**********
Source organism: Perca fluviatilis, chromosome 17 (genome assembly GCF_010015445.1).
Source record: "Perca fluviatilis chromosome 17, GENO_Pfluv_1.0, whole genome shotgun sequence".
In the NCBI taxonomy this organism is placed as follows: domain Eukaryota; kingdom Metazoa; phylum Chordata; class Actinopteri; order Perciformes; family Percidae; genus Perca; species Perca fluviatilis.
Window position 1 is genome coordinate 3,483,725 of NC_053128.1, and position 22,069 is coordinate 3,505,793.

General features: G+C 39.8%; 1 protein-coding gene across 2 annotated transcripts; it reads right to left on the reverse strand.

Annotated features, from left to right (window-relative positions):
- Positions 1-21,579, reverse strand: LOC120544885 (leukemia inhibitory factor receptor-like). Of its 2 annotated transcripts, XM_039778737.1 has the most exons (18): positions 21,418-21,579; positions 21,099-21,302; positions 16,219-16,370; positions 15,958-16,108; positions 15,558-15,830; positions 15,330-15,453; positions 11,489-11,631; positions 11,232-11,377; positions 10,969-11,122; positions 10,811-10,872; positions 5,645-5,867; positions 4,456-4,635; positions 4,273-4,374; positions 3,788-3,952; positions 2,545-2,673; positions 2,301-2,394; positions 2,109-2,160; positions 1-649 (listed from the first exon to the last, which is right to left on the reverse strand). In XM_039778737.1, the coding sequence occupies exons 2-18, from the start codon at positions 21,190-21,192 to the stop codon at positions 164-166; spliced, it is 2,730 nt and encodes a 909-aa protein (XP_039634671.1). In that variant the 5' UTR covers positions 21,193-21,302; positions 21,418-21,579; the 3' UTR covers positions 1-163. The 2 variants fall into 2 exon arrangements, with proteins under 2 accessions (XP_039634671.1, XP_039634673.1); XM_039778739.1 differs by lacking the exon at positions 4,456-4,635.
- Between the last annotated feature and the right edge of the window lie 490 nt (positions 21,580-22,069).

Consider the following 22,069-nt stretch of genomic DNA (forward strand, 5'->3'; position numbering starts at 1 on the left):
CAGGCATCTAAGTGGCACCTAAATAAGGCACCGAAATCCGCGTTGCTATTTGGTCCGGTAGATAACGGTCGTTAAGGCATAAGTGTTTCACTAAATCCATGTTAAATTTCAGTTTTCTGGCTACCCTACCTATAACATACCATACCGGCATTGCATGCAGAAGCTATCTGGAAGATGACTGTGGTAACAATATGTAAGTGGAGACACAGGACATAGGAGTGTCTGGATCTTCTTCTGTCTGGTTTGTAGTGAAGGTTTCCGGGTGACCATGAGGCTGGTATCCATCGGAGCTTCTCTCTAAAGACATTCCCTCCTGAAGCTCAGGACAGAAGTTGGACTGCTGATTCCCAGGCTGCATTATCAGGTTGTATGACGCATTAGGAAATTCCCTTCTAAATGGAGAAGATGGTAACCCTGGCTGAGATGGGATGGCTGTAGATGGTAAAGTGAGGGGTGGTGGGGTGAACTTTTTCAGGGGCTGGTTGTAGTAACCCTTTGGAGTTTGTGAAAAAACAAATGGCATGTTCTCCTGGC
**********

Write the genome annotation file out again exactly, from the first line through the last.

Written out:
Source organism: Perca fluviatilis, chromosome 17 (genome assembly GCF_010015445.1).
Source record: "Perca fluviatilis chromosome 17, GENO_Pfluv_1.0, whole genome shotgun sequence".
In the NCBI taxonomy this organism is placed as follows: domain Eukaryota; kingdom Metazoa; phylum Chordata; class Actinopteri; order Perciformes; family Percidae; genus Perca; species Perca fluviatilis.
Window position 1 is genome coordinate 3,483,725 of NC_053128.1, and position 22,069 is coordinate 3,505,793.

General features: G+C 39.8%; 1 protein-coding gene across 2 annotated transcripts; it reads right to left on the reverse strand.

Annotated features, from left to right (window-relative positions):
- Positions 1-21,579, reverse strand: LOC120544885 (leukemia inhibitory factor receptor-like). Of its 2 annotated transcripts, XM_039778737.1 has the most exons (18): positions 21,418-21,579; positions 21,099-21,302; positions 16,219-16,370; positions 15,958-16,108; positions 15,558-15,830; positions 15,330-15,453; positions 11,489-11,631; positions 11,232-11,377; positions 10,969-11,122; positions 10,811-10,872; positions 5,645-5,867; positions 4,456-4,635; positions 4,273-4,374; positions 3,788-3,952; positions 2,545-2,673; positions 2,301-2,394; positions 2,109-2,160; positions 1-649 (listed from the first exon to the last, which is right to left on the reverse strand). In XM_039778737.1, the coding sequence occupies exons 2-18, from the start codon at positions 21,190-21,192 to the stop codon at positions 164-166; spliced, it is 2,730 nt and encodes a 909-aa protein (XP_039634671.1). In that variant the 5' UTR covers positions 21,193-21,302; positions 21,418-21,579; the 3' UTR covers positions 1-163. The 2 variants fall into 2 exon arrangements, with proteins under 2 accessions (XP_039634671.1, XP_039634673.1); XM_039778739.1 differs by lacking the exon at positions 4,456-4,635.
- Between the last annotated feature and the right edge of the window lie 490 nt (positions 21,580-22,069).

Consider the following 22,069-nt stretch of genomic DNA (forward strand, 5'->3'; position numbering starts at 1 on the left):
CAGGCATCTAAGTGGCACCTAAATAAGGCACCGAAATCCGCGTTGCTATTTGGTCCGGTAGATAACGGTCGTTAAGGCATAAGTGTTTCACTAAATCCATGTTAAATTTCAGTTTTCTGGCTACCCTACCTATAACATACCATACCGGCATTGCATGCAGAAGCTATCTGGAAGATGACTGTGGTAACAATATGTAAGTGGAGACACAGGACATAGGAGTGTCTGGATCTTCTTCTGTCTGGTTTGTAGTGAAGGTTTCCGGGTGACCATGAGGCTGGTATCCATCGGAGCTTCTCTCTAAAGACATTCCCTCCTGAAGCTCAGGACAGAAGTTGGACTGCTGATTCCCAGGCTGCATTATCAGGTTGTATGACGCATTAGGAAATTCCCTTCTAAATGGAGAAGATGGTAACCCTGGCTGAGATGGGATGGCTGTAGATGGTAAAGTGAGGGGTGGTGGGGTGAACTTTTTCAGGGGCTGGTTGTAGTAACCCTTTGGAGTTTGTGAAAAAACAAATGGCATGTTCTCCTGGC